echo -n -e \\b\\b


There are your two backspaces. Apparently the octal code only works for printable characters.

Have fun!

When i posted i didn't see this one.
Anyway, i like this way more.
It looks more professional than what i did.
I'll try and implement your solution into my script by some time tomorrow.

Thanks for the help here!

theurge
10th May 2004, 04:07 AM
Yeah it looks like we're playing post-tag here.

Probably replacing all those octals with "\b" would help shorten the script up.

Good luck.

Erik-joix
11th May 2004, 05:26 AM
I implemented your idea into my script and hope that's alright with you.
I also altered it a little bit to fit my "colored text needs" and you're right. It did significantly shorten the script. Thanks again.

echo -e "You have entered\n"
echo -e "Directory: " "\033[0;34m$location"; tput sgr0
echo -e "File type: " "\033[0;34m$type\n"; tput sgr0
echo -e "Preparing search....."
sleep 3
echo -n "Search starts in: "

while (( counter >= liftoff ))
do
if (( counter>3 )); then
echo -e -n "\033[0;31m$counter"; tput sgr0
else
if (( counter>1 )); then
echo -e -n "\033[0;33m$counter"; tput sgr0
else
echo -e -n "\033[0;32m$counter"; tput sgr0
fi
fi
(( counter-- ))
sleep 1
echo -n -e \\b
done

find $location -name "*.$type" >$type-list.txt

theurge
11th May 2004, 06:10 AM
Of course I don't mind, don't mention it. On the contrary I'm rather flattered you used my code. :D

One comment I might add though on what you have now, on the 2nd nested if structure:



if (( counter>1 )); then
echo -e -n "\033[0;33m$counter"; tput sgr0
else
echo -e -n "\033[0;32m$counter"; tput sgr0
fi


Looks like you have two identical echo statements there.

I wrote this in the original code to make up for the extra digit (when I reached ten) when I used the two backspaces.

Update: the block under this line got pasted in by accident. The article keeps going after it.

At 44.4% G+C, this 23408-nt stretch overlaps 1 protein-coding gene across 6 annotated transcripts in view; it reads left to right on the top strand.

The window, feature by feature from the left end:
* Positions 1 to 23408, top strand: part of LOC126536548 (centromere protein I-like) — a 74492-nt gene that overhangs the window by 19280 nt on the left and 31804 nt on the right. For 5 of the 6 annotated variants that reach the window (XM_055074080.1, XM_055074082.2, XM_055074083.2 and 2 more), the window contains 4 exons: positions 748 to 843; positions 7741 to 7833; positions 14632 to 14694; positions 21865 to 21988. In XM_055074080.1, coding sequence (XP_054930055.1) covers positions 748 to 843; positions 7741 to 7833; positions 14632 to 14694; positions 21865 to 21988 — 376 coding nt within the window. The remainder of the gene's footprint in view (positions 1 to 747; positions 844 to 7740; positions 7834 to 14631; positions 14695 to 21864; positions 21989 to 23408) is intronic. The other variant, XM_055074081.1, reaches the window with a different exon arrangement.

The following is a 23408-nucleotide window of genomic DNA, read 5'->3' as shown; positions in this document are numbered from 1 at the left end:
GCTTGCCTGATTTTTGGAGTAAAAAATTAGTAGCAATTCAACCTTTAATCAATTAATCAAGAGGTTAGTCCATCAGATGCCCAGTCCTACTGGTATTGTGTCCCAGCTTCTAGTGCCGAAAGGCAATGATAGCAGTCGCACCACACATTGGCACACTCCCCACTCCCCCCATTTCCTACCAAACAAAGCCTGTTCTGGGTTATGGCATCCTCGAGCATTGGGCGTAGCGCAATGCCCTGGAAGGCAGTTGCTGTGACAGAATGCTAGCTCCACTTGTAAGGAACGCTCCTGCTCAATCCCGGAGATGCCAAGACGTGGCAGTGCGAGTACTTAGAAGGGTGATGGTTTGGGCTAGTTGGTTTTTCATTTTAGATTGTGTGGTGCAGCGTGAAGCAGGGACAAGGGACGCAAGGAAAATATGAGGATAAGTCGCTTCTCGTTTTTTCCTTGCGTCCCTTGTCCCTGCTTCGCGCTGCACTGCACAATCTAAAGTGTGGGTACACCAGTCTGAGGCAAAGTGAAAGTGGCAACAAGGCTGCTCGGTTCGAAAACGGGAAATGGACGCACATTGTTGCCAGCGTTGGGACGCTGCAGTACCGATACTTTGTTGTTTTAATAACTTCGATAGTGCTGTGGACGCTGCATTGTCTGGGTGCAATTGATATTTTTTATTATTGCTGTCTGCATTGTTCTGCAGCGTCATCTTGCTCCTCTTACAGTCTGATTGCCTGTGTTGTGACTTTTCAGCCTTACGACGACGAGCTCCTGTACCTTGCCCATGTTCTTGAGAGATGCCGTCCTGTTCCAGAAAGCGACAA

I see you took the double backspaces out, but I also see you're counting down instead of up. I guess you're not using numbers greater than 10 so it isn't a problem, but then again I haven't run your code myself so I don't really know.

But anyway, I brought this up as you may decide to remove these lines of code as unnecessary and just stick with:



echo -e -n "\033[0;33m$counter"; tput sgr0




Thanks for posting this, I enjoy shell scripting.

Erik-joix
11th May 2004, 01:12 PM
Originally posted by theurge
[B]


if (( counter>1 )); then
echo -e -n "\033[0;33m$counter"; tput sgr0
else
echo -e -n "\033[0;32m$counter"; tput sgr0
fi


Looks like you have two identical echo statements there.


I'm sure they aren't identical. ;)

theurge
11th May 2004, 10:28 PM
Late night. Sorry. Thanks. :D

Erik-joix
12th May 2004, 03:40 AM
And there i thought it can't be done any better.
Wrong.

#!/bin/bash

clear
printf "%s" "The counter is now: "

for (( counter=1; counter<10; counter++ )) ; do
printf "%d\b" "$counter"
sleep 1
done

printf "\n"

exit 0

Picomp314
12th May 2004, 03:41 AM
counter++
word.

theurge
13th May 2004, 12:44 AM
Yes, a for loop works much better in this case.

This is fun though, change one small thing in your code:



#!/bin/bash

clear
printf "%s" "The counter is now: "

for (( counter=1; counter<13; counter++ )) ; do
printf "%d\b" "$counter"
sleep 1
done

printf "\n"

exit 0


And it produces this:



The counter is now: 1112


:D

Erik-joix
13th May 2004, 01:05 AM
:D
yes, this code is not supposed to count into the 2 digit region. :D